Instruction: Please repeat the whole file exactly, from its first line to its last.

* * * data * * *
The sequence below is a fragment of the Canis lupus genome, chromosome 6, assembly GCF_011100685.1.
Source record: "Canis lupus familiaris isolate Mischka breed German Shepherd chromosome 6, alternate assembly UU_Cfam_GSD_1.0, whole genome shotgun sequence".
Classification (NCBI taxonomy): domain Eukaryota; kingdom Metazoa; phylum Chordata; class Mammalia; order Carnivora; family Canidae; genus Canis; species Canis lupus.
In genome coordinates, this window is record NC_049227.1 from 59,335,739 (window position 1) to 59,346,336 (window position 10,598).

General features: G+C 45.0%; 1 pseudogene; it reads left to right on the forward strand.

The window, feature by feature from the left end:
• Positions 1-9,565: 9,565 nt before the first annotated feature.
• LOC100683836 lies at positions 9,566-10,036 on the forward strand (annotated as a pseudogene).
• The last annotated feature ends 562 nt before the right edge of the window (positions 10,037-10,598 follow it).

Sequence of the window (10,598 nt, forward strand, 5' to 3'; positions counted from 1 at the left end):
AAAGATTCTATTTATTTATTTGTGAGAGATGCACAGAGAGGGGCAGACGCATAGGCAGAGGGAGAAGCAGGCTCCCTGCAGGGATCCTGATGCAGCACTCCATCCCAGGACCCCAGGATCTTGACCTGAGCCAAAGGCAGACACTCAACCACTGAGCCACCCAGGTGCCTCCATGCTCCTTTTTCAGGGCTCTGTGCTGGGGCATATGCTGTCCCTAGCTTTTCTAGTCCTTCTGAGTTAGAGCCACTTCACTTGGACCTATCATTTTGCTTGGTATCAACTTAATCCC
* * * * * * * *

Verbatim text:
The sequence below is a fragment of the Canis lupus genome, chromosome 6, assembly GCF_011100685.1.
Source record: "Canis lupus familiaris isolate Mischka breed German Shepherd chromosome 6, alternate assembly UU_Cfam_GSD_1.0, whole genome shotgun sequence".
Classification (NCBI taxonomy): domain Eukaryota; kingdom Metazoa; phylum Chordata; class Mammalia; order Carnivora; family Canidae; genus Canis; species Canis lupus.
In genome coordinates, this window is record NC_049227.1 from 59,335,739 (window position 1) to 59,346,336 (window position 10,598).

General features: G+C 45.0%; 1 pseudogene; it reads left to right on the forward strand.

The window, feature by feature from the left end:
• Positions 1-9,565: 9,565 nt before the first annotated feature.
• LOC100683836 lies at positions 9,566-10,036 on the forward strand (annotated as a pseudogene).
• The last annotated feature ends 562 nt before the right edge of the window (positions 10,037-10,598 follow it).

Sequence of the window (10,598 nt, forward strand, 5' to 3'; positions counted from 1 at the left end):
AAAGATTCTATTTATTTATTTGTGAGAGATGCACAGAGAGGGGCAGACGCATAGGCAGAGGGAGAAGCAGGCTCCCTGCAGGGATCCTGATGCAGCACTCCATCCCAGGACCCCAGGATCTTGACCTGAGCCAAAGGCAGACACTCAACCACTGAGCCACCCAGGTGCCTCCATGCTCCTTTTTCAGGGCTCTGTGCTGGGGCATATGCTGTCCCTAGCTTTTCTAGTCCTTCTGAGTTAGAGCCACTTCACTTGGACCTATCATTTTGCTTGGTATCAACTTAATCCC